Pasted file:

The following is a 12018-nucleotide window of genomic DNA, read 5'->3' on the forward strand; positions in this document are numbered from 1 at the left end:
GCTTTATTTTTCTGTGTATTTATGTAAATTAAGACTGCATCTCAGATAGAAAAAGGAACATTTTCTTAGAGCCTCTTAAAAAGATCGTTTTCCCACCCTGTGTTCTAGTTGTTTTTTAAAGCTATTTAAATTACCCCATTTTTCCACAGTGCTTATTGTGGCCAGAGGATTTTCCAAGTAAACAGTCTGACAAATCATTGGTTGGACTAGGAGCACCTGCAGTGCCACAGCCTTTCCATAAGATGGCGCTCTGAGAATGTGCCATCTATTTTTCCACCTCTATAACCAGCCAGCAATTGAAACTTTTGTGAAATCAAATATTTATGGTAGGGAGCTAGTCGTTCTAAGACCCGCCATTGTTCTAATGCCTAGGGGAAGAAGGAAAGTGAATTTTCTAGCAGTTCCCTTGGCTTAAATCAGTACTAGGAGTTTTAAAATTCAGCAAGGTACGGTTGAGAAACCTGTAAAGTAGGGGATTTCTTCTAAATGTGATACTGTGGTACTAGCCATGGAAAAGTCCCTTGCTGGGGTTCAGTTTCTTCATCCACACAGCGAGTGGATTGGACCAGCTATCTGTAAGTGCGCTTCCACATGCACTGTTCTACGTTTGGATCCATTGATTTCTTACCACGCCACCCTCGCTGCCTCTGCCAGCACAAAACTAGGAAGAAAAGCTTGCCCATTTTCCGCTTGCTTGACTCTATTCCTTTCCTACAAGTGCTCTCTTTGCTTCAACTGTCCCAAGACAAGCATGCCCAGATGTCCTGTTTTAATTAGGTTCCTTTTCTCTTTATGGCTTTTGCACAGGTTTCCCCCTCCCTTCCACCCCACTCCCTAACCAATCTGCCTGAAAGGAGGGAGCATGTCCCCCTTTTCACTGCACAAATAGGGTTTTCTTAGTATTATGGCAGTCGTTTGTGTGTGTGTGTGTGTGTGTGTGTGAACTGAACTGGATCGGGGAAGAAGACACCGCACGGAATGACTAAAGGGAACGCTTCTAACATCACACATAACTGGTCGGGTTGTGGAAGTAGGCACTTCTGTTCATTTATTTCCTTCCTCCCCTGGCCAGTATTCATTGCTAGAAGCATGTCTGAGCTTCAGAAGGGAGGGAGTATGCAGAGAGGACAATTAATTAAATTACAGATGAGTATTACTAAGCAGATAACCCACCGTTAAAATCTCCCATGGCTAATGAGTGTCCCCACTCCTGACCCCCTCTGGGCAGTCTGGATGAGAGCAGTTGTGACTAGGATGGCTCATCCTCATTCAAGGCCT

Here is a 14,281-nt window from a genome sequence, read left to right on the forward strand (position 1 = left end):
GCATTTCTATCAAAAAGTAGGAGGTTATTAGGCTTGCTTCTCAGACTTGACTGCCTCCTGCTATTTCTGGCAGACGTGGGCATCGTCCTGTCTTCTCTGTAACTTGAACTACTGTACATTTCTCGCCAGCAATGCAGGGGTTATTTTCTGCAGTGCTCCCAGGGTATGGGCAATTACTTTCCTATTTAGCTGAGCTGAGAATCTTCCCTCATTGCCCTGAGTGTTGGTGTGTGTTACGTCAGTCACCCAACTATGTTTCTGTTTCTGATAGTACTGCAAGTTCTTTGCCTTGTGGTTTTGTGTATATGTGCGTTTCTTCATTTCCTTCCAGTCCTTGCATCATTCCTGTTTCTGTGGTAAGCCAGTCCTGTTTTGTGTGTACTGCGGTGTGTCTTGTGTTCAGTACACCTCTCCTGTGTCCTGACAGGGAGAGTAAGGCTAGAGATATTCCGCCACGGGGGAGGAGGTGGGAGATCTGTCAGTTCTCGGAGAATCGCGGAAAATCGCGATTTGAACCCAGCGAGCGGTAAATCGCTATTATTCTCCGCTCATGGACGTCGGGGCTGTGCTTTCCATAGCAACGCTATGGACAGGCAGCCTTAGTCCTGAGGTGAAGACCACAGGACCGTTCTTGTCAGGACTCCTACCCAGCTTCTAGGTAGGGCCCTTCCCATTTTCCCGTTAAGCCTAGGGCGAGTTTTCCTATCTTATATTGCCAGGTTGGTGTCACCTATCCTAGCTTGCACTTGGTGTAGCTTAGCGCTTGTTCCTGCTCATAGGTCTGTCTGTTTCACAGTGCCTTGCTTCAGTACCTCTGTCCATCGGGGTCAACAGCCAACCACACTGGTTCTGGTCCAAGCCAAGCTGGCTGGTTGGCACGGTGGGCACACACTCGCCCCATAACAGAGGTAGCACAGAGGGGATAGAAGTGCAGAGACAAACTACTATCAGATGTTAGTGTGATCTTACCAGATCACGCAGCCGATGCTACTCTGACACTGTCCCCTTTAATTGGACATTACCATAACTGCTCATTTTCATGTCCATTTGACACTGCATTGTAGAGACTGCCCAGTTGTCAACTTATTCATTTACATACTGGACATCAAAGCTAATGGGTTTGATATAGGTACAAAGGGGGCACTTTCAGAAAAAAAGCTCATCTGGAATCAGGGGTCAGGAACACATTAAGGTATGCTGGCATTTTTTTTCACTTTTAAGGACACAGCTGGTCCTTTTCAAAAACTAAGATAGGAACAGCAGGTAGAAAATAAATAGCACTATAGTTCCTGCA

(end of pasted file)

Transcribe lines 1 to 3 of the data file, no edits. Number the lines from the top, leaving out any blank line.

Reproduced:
The following is a 12018-nucleotide window of genomic DNA, read 5'->3' on the forward strand; positions in this document are numbered from 1 at the left end:
GCTTTATTTTTCTGTGTATTTATGTAAATTAAGACTGCATCTCAGATAGAAAAAGGAACATTTTCTTAGAGCCTCTTAAAAAGATCGTTTTCCCACCCTGTGTTCTAGTTGTTTTTTAAAGCTATTTAAATTACCCCATTTTTCCACAGTGCTTATTGTGGCCAGAGGATTTTCCAAGTAAACAGTCTGACAAATCATTGGTTGGACTAGGAGCACCTGCAGTGCCACAGCCTTTCCATAAGATGGCGCTCTGAGAATGTGCCATCTATTTTTCCACCTCTATAACCAGCCAGCAATTGAAACTTTTGTGAAATCAAATATTTATGGTAGGGAGCTAGTCGTTCTAAGACCCGCCATTGTTCTAATGCCTAGGGGAAGAAGGAAAGTGAATTTTCTAGCAGTTCCCTTGGCTTAAATCAGTACTAGGAGTTTTAAAATTCAGCAAGGTACGGTTGAGAAACCTGTAAAGTAGGGGATTTCTTCTAAATGTGATACTGTGGTACTAGCCATGGAAAAGTCCCTTGCTGGGGTTCAGTTTCTTCATCCACACAGCGAGTGGATTGGACCAGCTATCTGTAAGTGCGCTTCCACATGCACTGTTCTACGTTTGGATCCATTGATTTCTTACCACGCCACCCTCGCTGCCTCTGCCAGCACAAAACTAGGAAGAAAAGCTTGCCCATTTTCCGCTTGCTTGACTCTATTCCTTTCCTACAAGTGCTCTCTTTGCTTCAACTGTCCCAAGACAAGCATGCCCAGATGTCCTGTTTTAATTAGGTTCCTTTTCTCTTTATGGCTTTTGCACAGGTTTCCCCCTCCCTTCCACCCCACTCCCTAACCAATCTGCCTGAAAGGAGGGAGCATGTCCCCCTTTTCACTGCACAAATAGGGTTTTCTTAGTATTATGGCAGTCGTTTGTGTGTGTGTGTGTGTGTGTGTGTGAACTGAACTGGATCGGGGAAGAAGACACCGCACGGAATGACTAAAGGGAACGCTTCTAACATCACACATAACTGGTCGGGTTGTGGAAGTAGGCACTTCTGTTCATTTATTTCCTTCCTCCCCTGGCCAGTATTCATTGCTAGAAGCATGTCTGAGCTTCAGAAGGGAGGGAGTATGCAGAGAGGACAATTAATTAAATTACAGATGAGTATTACTAAGCAGATAACCCACCGTTAAAATCTCCCATGGCTAATGAGTGTCCCCACTCCTGACCCCCTCTGGGCAGTCTGGATGAGAGCAGTTGTGACTAGGATGGCTCATCCTCATTCAAGGCCT

Here is a 14,281-nt window from a genome sequence, read left to right on the forward strand (position 1 = left end):